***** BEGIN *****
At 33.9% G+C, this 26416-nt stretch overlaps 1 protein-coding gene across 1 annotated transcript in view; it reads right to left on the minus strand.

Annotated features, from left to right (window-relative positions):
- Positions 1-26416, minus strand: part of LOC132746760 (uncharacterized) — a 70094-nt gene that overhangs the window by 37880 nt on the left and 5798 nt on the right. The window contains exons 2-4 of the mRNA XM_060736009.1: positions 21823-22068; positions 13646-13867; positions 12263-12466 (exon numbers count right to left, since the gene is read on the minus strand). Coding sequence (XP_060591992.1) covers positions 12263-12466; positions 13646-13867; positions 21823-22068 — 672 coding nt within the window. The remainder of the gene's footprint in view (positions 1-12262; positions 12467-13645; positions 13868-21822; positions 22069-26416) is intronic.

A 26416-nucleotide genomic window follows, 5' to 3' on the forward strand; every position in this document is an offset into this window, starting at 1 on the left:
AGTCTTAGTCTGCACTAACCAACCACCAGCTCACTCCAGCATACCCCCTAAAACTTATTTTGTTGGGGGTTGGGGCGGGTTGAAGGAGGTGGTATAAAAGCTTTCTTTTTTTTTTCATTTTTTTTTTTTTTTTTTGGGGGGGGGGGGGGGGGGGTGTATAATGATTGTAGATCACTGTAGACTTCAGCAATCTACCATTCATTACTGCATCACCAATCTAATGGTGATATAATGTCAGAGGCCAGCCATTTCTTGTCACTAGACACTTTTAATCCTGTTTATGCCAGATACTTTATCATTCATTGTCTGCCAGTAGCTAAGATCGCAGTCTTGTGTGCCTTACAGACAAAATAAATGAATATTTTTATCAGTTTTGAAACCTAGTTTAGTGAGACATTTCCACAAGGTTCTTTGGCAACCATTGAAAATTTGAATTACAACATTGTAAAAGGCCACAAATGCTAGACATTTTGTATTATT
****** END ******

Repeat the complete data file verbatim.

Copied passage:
At 33.9% G+C, this 26416-nt stretch overlaps 1 protein-coding gene across 1 annotated transcript in view; it reads right to left on the minus strand.

Annotated features, from left to right (window-relative positions):
- Positions 1-26416, minus strand: part of LOC132746760 (uncharacterized) — a 70094-nt gene that overhangs the window by 37880 nt on the left and 5798 nt on the right. The window contains exons 2-4 of the mRNA XM_060736009.1: positions 21823-22068; positions 13646-13867; positions 12263-12466 (exon numbers count right to left, since the gene is read on the minus strand). Coding sequence (XP_060591992.1) covers positions 12263-12466; positions 13646-13867; positions 21823-22068 — 672 coding nt within the window. The remainder of the gene's footprint in view (positions 1-12262; positions 12467-13645; positions 13868-21822; positions 22069-26416) is intronic.

A 26416-nucleotide genomic window follows, 5' to 3' on the forward strand; every position in this document is an offset into this window, starting at 1 on the left:
AGTCTTAGTCTGCACTAACCAACCACCAGCTCACTCCAGCATACCCCCTAAAACTTATTTTGTTGGGGGTTGGGGCGGGTTGAAGGAGGTGGTATAAAAGCTTTCTTTTTTTTTTCATTTTTTTTTTTTTTTTTTGGGGGGGGGGGGGGGGGGGTGTATAATGATTGTAGATCACTGTAGACTTCAGCAATCTACCATTCATTACTGCATCACCAATCTAATGGTGATATAATGTCAGAGGCCAGCCATTTCTTGTCACTAGACACTTTTAATCCTGTTTATGCCAGATACTTTATCATTCATTGTCTGCCAGTAGCTAAGATCGCAGTCTTGTGTGCCTTACAGACAAAATAAATGAATATTTTTATCAGTTTTGAAACCTAGTTTAGTGAGACATTTCCACAAGGTTCTTTGGCAACCATTGAAAATTTGAATTACAACATTGTAAAAGGCCACAAATGCTAGACATTTTGTATTATT